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How a failed speed option on third down compromised Chargers in loss

Chargers running back Josh Kelley stiff-arms Buffalo Bills safety Micah Hyde.
Running back Josh Kelley stiff-arms Buffalo Bills safety Micah Hyde during the second half of the Chargers’ 27-17 loss Sunday.
(Jeffrey T. Barnes / Associated Press)

Trailing by 10 points, the Chargers had a third-and-one situation at the Buffalo seven-yard line early in the fourth quarter Sunday.

With rookie Josh Kelley in at running back, offensive coordinator Shane Steichen attempted a speed option that the Bills immediately detected and turned into a three-yard loss.

“You love it when it works,” coach Anthony Lynn said after a 27-17 loss to the Bills. “I mean, it’s been 100% this year, but they stopped it. I have no problem with the call that Shane made right there.”

Given the circumstances, the Chargers could have tried to run the ball up the middle. But they attempted that on fourth and one on the first play of the fourth quarter and Kelley lost a yard.

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“Yeah, I like to run right at them for inches,” Lynn said. “But ... that play’s been really good for us. They played it well.”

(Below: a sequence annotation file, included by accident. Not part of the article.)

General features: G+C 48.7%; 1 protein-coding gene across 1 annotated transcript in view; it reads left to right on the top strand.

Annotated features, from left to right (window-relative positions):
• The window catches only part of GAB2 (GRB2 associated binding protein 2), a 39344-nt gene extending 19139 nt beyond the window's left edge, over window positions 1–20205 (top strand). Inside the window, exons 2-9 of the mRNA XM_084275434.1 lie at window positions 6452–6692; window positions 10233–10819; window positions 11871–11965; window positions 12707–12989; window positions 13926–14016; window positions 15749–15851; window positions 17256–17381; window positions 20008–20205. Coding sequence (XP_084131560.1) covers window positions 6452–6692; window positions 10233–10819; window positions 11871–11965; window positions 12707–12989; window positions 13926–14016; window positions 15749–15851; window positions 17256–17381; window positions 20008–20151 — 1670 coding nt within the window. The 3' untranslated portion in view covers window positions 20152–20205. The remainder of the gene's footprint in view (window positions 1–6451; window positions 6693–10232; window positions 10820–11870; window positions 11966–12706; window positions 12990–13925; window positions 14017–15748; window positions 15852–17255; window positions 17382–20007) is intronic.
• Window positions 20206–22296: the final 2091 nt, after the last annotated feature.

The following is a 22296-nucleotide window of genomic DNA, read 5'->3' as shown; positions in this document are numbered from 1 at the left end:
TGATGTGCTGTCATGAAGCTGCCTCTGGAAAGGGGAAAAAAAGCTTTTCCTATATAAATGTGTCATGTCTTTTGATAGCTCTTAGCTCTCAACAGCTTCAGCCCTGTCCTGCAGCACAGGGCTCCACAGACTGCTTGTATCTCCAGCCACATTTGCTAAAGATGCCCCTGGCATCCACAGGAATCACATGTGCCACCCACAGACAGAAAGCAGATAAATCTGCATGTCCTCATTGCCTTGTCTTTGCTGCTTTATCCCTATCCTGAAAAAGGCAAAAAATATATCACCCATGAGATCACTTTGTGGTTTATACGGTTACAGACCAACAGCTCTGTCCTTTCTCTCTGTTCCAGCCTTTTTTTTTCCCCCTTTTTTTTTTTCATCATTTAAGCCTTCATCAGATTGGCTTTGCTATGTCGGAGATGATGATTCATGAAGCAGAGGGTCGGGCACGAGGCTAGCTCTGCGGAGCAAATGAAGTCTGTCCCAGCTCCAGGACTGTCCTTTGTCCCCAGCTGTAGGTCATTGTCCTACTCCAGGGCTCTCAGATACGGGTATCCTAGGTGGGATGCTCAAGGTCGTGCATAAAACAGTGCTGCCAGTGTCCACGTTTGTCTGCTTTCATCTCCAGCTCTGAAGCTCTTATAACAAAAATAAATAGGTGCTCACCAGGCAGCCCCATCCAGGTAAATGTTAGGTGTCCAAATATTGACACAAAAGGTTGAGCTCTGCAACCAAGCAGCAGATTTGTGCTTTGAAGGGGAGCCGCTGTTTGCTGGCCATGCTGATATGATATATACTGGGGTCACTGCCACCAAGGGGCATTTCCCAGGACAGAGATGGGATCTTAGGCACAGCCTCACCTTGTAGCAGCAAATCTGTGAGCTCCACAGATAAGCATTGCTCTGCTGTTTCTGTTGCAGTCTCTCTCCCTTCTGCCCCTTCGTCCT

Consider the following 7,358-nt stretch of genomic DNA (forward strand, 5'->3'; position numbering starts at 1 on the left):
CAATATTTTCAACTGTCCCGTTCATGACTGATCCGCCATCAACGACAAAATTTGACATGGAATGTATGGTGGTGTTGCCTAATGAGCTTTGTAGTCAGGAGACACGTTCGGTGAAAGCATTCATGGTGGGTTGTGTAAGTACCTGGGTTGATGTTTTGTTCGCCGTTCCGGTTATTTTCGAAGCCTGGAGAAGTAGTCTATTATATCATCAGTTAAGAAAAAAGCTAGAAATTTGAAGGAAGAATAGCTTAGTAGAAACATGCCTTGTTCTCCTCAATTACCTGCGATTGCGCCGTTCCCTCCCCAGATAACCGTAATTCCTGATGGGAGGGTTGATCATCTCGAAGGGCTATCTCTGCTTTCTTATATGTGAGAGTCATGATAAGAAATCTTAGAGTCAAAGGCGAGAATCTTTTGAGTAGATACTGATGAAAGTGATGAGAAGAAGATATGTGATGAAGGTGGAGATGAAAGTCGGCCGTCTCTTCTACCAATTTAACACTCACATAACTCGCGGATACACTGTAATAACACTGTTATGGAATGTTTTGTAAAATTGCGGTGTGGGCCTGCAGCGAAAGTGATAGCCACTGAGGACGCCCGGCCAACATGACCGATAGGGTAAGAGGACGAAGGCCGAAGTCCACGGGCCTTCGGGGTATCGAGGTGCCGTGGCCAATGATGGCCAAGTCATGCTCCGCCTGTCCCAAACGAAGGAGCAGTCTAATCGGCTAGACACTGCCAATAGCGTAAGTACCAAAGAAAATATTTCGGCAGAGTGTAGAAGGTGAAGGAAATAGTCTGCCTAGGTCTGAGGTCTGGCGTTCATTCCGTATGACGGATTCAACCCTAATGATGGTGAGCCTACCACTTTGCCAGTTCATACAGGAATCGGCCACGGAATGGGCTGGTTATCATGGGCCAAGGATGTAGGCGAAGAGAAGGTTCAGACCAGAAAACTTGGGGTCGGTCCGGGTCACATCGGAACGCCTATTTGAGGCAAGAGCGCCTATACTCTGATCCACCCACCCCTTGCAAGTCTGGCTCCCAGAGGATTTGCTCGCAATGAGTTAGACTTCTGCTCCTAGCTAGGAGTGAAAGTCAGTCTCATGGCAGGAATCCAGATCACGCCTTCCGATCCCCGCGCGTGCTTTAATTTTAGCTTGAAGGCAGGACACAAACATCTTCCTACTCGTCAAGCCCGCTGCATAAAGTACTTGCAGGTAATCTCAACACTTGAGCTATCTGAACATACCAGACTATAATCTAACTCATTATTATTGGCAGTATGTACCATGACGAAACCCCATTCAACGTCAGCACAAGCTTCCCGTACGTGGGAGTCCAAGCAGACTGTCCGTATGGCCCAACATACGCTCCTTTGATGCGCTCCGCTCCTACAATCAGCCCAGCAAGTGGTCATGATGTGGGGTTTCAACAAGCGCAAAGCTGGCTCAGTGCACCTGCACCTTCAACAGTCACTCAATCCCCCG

After Kelley was stopped on the speed option, Lynn said he originally planned to go for it on what he thought would be fourth and two. But he changed his mind when he discovered it was fourth and four.

“They spotted the ball fourth and two,” Lynn said. “So we’re going for it at fourth and two. But then they backed [it up to] to fourth and four.”

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Lynn called a timeout to discuss the spot with the officials. He then opted for a field goal with Michael Badgley converting from 27 yards out to make it 24-17 with 10:16 remaining.

The Chargers did not have a smooth day offensively. On an afternoon when they won the turnover battle 3-1, they also converted only three of 16 third downs and lost despite running 21 more plays than the Bills did.

“I thought we were out of sync a little bit,” Lynn said. “We dropped some balls early. We threw some bad balls. At times, we didn’t run it consistently.”


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